Just a quick update: everything is fixed and in good working order. It was a pretty big job (for me), but you can absolutely service the heads while they are in the car. From this point forward, I will be checking my valve springs annually, to avoid these issues in the future. I had to replace both valves in the cylinder and I went ahead and changed all of the springs and seals on both sides of the engine. The machine shop removed the broken valve, replaced the guides and machined the valve seats. Some of the exhaust valve keepers were a bit difficult to break free, but I was able to get them to break free with full compressor pressure in the cylinder, a socket and a hammer.

I went for about an hour drive yesterday and another 2 hours today. Everything seems good and stable.

I take it the piston and cylinder walls were good in the cylinder with the bent / broken valve. Any photos?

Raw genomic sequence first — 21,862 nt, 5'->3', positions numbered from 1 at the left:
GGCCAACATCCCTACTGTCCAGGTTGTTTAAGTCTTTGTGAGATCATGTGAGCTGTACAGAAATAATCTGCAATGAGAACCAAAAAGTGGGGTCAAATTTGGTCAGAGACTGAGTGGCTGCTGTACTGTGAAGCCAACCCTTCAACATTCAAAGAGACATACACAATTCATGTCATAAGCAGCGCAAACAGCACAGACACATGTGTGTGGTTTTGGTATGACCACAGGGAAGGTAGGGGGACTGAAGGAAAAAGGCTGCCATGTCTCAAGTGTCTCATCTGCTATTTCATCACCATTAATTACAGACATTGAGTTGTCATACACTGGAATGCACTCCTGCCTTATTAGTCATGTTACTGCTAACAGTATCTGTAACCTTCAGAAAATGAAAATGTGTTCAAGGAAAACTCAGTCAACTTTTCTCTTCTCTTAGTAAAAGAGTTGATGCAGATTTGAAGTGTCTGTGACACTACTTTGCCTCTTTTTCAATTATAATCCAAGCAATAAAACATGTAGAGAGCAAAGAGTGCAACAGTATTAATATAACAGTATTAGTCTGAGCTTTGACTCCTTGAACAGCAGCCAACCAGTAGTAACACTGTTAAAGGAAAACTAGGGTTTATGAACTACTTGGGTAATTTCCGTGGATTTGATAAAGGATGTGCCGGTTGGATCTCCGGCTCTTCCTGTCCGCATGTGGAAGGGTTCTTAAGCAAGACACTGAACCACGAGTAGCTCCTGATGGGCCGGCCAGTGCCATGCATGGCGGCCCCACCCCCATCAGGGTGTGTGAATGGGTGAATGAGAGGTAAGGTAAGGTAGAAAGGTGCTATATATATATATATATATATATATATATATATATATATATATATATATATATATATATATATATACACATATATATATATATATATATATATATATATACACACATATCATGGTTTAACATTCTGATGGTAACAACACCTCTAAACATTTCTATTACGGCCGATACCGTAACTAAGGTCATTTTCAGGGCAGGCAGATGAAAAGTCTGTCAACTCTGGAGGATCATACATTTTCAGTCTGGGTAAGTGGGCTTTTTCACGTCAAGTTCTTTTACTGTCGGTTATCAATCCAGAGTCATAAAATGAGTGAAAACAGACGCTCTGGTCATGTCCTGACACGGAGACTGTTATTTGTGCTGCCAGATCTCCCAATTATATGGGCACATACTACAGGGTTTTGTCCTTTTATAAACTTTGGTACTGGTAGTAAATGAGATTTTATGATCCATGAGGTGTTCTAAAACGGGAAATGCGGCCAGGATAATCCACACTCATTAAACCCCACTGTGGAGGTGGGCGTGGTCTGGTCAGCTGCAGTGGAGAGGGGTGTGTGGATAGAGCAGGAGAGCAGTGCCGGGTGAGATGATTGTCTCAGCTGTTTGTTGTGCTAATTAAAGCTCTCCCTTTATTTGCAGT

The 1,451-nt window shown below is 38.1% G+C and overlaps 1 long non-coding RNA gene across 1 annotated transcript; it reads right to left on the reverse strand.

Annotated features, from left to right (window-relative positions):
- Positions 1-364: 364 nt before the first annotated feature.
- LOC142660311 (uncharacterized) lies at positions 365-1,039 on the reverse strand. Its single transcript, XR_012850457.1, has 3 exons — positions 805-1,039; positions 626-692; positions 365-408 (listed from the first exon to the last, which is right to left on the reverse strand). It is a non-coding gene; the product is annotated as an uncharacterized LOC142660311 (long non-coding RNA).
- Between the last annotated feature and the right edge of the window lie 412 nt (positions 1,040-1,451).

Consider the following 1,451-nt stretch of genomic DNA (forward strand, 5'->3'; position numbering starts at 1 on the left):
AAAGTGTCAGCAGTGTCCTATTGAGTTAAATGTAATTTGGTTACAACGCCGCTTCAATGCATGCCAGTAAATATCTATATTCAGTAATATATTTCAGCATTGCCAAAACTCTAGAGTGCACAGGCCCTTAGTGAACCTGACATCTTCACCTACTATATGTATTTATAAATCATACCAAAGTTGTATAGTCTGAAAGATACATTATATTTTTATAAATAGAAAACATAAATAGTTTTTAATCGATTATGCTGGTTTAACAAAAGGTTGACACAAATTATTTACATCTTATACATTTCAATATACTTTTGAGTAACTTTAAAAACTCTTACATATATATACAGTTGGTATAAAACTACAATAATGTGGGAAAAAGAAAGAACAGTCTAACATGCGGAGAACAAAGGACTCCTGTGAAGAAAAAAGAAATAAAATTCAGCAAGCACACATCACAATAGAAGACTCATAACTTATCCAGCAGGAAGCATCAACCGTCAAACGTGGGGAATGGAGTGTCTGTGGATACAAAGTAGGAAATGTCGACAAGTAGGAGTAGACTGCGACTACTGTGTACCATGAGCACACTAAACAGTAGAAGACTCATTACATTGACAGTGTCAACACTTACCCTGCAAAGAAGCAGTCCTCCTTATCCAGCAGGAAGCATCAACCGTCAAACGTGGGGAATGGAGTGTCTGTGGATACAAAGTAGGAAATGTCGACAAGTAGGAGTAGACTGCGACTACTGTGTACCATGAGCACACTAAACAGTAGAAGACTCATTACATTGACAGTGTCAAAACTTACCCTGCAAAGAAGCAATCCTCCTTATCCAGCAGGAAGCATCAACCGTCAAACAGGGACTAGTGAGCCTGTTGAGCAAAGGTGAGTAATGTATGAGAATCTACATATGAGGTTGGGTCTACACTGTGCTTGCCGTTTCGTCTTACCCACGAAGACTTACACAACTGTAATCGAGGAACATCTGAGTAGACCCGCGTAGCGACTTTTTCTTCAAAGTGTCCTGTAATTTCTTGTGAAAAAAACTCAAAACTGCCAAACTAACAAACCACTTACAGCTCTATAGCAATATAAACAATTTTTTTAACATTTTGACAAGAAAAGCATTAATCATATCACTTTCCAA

Edit (2021-11-01): "Some of the exhaust valve keepers were a bit difficult to break free, but I was able to get them to break free with full compressor pressure in the cylinder, a socket and a hammer." Standard / common way to do this is using a socket that large enough to go over the keepers and press on the retainer. Giving it a good whack with a hammer usually loosens them enough so they can be fished out once the spring is compressed. A small, strong magnet is a great tool to fish them out.

Gaz64 10-31-2021 04:35 PM

Quote:

Originally Posted by cycleguy55 (Post 1498776)
I take it the piston and cylinder walls were good in the cylinder with the bent / broken valve. Any photos?

Yes, I'd like some photos as well please.